Limits...
Pyloro-duodenal hernia with formation of enterocutaneous fistula in a buffalo calf following a dog attack.

Kamalakar G, Prasad VD, Devaratnam J, Ganeshan A - Open Vet J (2015)

Bottom Line: A body wall hernia entrapping abomasum and concurrent duodenal fistula in a buffalo calf aged about 8 months, secondary to a dog bite was successfully treated by closure of fistulous orifice and ventro lateral herniorrhaphy.

View Article: PubMed Central - PubMed

Affiliation: Department of Veterinary Surgery and Radiology, College of Veterinary Science, Proddatur, Andhra Pradesh, India, 516360.

ABSTRACT
A body wall hernia entrapping abomasum and concurrent duodenal fistula in a buffalo calf aged about 8 months, secondary to a dog bite was successfully treated by closure of fistulous orifice and ventro lateral herniorrhaphy.

No MeSH data available.


Related in: MedlinePlus

Ultrasonographic view of the abdomen (Curvilinear probe, 3.5 MHz, Probe placed at area dorsal to the wound at ventro lateral abdomen in transverse plane). Observe discontinuity in muscle wall.
© Copyright Policy - open-access
Related In: Results  -  Collection

License
getmorefigures.php?uid=PMC4663805&req=5

Figure 2: Ultrasonographic view of the abdomen (Curvilinear probe, 3.5 MHz, Probe placed at area dorsal to the wound at ventro lateral abdomen in transverse plane). Observe discontinuity in muscle wall.

Mentions: Clinically, the calf was anorectic, appeared dull and dehydrated with normal clinical parameters. Open wounds were observed at the right lateral abdomen with gangrenous skin, right thigh, base of neck and left flank regions with different stages of healing. Of these, the wound at right lateral abdomen was open and bigger, with digesta leaking through it. On uncovering the gangrenous skin flap, fistula was visualized with lot of cutaneous adhesions and damaged muscular tissue with purulent exudate. No sign of herniation was observed on physical examination. pH of the digesta was on acidic side (pH 2). Packed cell volume and haemoglobin were 22% and 8 g/dL respectively. Ultrasonographic examination revealed discontinuity in the abdominal muscle layers and subcutaneous herniation of the viscera (Fig. 2). Based on the clinical signs, pH of the digesta and the position of fistula it was tentatively diagnosed as caudal abomasal hernia associated with fistula. Although it was not a clinical emergency, it was attended immediately because; the animal owner wanted to salvage the animal as he was from far off place from our college hospital. Moreover, treatment was already delayed and there was a risk of further contamination by existing sepsis. Thus, we decided to perform an emergency surgery.


Pyloro-duodenal hernia with formation of enterocutaneous fistula in a buffalo calf following a dog attack.

Kamalakar G, Prasad VD, Devaratnam J, Ganeshan A - Open Vet J (2015)

Ultrasonographic view of the abdomen (Curvilinear probe, 3.5 MHz, Probe placed at area dorsal to the wound at ventro lateral abdomen in transverse plane). Observe discontinuity in muscle wall.
© Copyright Policy - open-access
Related In: Results  -  Collection

License
Show All Figures
getmorefigures.php?uid=PMC4663805&req=5

Figure 2: Ultrasonographic view of the abdomen (Curvilinear probe, 3.5 MHz, Probe placed at area dorsal to the wound at ventro lateral abdomen in transverse plane). Observe discontinuity in muscle wall.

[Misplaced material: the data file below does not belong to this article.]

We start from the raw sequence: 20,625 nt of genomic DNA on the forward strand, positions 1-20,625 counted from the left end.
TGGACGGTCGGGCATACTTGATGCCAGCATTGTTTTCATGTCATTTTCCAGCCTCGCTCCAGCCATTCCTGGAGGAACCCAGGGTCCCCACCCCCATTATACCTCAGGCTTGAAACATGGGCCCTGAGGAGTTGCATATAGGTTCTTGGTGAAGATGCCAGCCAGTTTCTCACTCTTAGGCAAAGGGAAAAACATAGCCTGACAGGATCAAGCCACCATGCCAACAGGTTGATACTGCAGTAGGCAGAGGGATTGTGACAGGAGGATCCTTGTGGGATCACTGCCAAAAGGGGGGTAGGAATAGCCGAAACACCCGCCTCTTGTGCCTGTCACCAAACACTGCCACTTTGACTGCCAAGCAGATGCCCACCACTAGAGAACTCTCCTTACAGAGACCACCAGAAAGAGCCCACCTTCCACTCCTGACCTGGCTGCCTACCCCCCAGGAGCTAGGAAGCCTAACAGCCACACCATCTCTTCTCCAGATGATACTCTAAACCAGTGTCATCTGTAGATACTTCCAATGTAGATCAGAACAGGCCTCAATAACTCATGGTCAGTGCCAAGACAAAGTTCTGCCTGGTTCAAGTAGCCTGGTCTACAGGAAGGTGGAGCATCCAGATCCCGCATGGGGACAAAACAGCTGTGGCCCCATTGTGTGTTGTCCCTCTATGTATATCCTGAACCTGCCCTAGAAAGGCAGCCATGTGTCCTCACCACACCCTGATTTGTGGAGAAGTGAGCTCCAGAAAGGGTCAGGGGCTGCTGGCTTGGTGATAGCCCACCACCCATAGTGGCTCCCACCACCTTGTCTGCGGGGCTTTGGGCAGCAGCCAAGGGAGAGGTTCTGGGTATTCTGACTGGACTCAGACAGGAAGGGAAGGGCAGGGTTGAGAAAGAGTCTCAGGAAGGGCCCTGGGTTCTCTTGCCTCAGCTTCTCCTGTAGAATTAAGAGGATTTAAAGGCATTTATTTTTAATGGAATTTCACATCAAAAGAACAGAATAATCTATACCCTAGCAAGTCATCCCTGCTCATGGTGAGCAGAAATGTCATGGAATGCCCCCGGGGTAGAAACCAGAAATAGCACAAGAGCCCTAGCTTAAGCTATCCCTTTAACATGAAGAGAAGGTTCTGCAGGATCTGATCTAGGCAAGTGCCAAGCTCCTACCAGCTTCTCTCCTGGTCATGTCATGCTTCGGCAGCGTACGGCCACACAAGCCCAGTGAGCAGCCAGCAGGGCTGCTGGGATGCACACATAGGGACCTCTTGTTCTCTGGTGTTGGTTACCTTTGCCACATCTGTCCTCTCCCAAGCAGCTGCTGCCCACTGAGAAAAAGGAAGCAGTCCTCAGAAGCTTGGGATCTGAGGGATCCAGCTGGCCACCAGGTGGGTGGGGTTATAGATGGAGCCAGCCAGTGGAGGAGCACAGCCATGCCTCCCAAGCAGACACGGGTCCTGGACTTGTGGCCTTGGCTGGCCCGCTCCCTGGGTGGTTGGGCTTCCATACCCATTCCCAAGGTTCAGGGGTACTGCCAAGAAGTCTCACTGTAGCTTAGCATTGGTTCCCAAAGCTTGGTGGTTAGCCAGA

Mentions: Clinically, the calf was anorectic, appeared dull and dehydrated with normal clinical parameters. Open wounds were observed at the right lateral abdomen with gangrenous skin, right thigh, base of neck and left flank regions with different stages of healing. Of these, the wound at right lateral abdomen was open and bigger, with digesta leaking through it. On uncovering the gangrenous skin flap, fistula was visualized with lot of cutaneous adhesions and damaged muscular tissue with purulent exudate. No sign of herniation was observed on physical examination. pH of the digesta was on acidic side (pH 2). Packed cell volume and haemoglobin were 22% and 8 g/dL respectively. Ultrasonographic examination revealed discontinuity in the abdominal muscle layers and subcutaneous herniation of the viscera (Fig. 2). Based on the clinical signs, pH of the digesta and the position of fistula it was tentatively diagnosed as caudal abomasal hernia associated with fistula. Although it was not a clinical emergency, it was attended immediately because; the animal owner wanted to salvage the animal as he was from far off place from our college hospital. Moreover, treatment was already delayed and there was a risk of further contamination by existing sepsis. Thus, we decided to perform an emergency surgery.

Bottom Line: A body wall hernia entrapping abomasum and concurrent duodenal fistula in a buffalo calf aged about 8 months, secondary to a dog bite was successfully treated by closure of fistulous orifice and ventro lateral herniorrhaphy.

View Article: PubMed Central - PubMed

Affiliation: Department of Veterinary Surgery and Radiology, College of Veterinary Science, Proddatur, Andhra Pradesh, India, 516360.

ABSTRACT
A body wall hernia entrapping abomasum and concurrent duodenal fistula in a buffalo calf aged about 8 months, secondary to a dog bite was successfully treated by closure of fistulous orifice and ventro lateral herniorrhaphy.

No MeSH data available.


Related in: MedlinePlus